I dreamed of our family having freedom to make our own choices. I dreamed of evenings free of useless homework and agonizing study for senseless tests. I dreamed of being able to go out into the world together to see and learn from fascinating historical places and museums. I dreamed of being able to read what we wanted to read when we wanted to read it - late at night, in the morning snuggled under a quilt, or while traveling. Sound familiar?

That article is one of eighteen in an e-book called See, I Told Me So -Homeschool veterans declare "You can stop worrying!" None of the contributors get a profit from it - it was just something we agreed to do when the publisher presented the idea to some friends, and then to a number of homeschooling email groups, for seasoned homeschoolers who had already graduated children to write their stories of reassurance for all the people - like yourself - who were having doubts that they could do this. So, to borrow a line from the e-book title - You can stop worrying!

And remember, you all need decompression/deschooling time anyway - so it's not as if you need to have your "home school" routine planned for day #1.

Here's where you can get information on how to legally, comfortably, pull her right now - Legal 101 (scroll down the page to the words "The Legality of Homeschooling: Complying with California Law," from the site of the HomeSchool Assn. of California. - Lillian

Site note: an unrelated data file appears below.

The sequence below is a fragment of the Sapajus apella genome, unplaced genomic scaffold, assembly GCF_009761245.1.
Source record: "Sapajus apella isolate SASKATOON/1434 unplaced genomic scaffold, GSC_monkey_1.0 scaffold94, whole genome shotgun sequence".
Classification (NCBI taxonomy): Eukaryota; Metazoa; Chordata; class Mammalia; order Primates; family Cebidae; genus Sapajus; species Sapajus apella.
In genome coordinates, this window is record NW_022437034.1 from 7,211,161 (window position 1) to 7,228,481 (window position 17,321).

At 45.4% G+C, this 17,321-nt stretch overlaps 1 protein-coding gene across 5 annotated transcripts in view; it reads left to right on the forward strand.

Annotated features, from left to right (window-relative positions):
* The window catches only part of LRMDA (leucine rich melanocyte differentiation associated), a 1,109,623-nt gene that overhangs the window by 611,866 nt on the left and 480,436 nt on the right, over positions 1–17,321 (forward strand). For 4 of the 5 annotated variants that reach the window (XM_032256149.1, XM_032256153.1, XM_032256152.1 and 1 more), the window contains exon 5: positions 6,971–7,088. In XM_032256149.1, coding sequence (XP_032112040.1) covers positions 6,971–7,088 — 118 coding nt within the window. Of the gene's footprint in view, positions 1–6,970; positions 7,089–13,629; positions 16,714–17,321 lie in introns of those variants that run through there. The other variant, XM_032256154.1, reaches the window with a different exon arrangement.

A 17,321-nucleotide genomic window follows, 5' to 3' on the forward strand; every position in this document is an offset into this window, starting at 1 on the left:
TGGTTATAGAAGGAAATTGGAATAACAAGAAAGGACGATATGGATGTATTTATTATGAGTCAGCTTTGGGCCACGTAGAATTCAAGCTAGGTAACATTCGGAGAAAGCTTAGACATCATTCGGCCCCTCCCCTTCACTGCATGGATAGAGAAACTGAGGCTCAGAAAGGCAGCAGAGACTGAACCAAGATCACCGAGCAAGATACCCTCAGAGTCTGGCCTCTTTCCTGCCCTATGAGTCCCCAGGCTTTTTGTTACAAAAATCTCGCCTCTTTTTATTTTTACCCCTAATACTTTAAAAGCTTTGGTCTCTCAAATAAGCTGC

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#35 of 51 Old 03-13-2009, 04:49 PM
 
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Originally Posted by yippityskippity View Post
OK, DH and I have done some serious talking and we're leaning very strongly towards pulling her. DD told me today, "I have just 2 months and then June and then the last day of school. I wish March was my last day." I take what she says seriously, but on the other hand, she has days when she likes school, too. It's not like she feels one way about school consistently.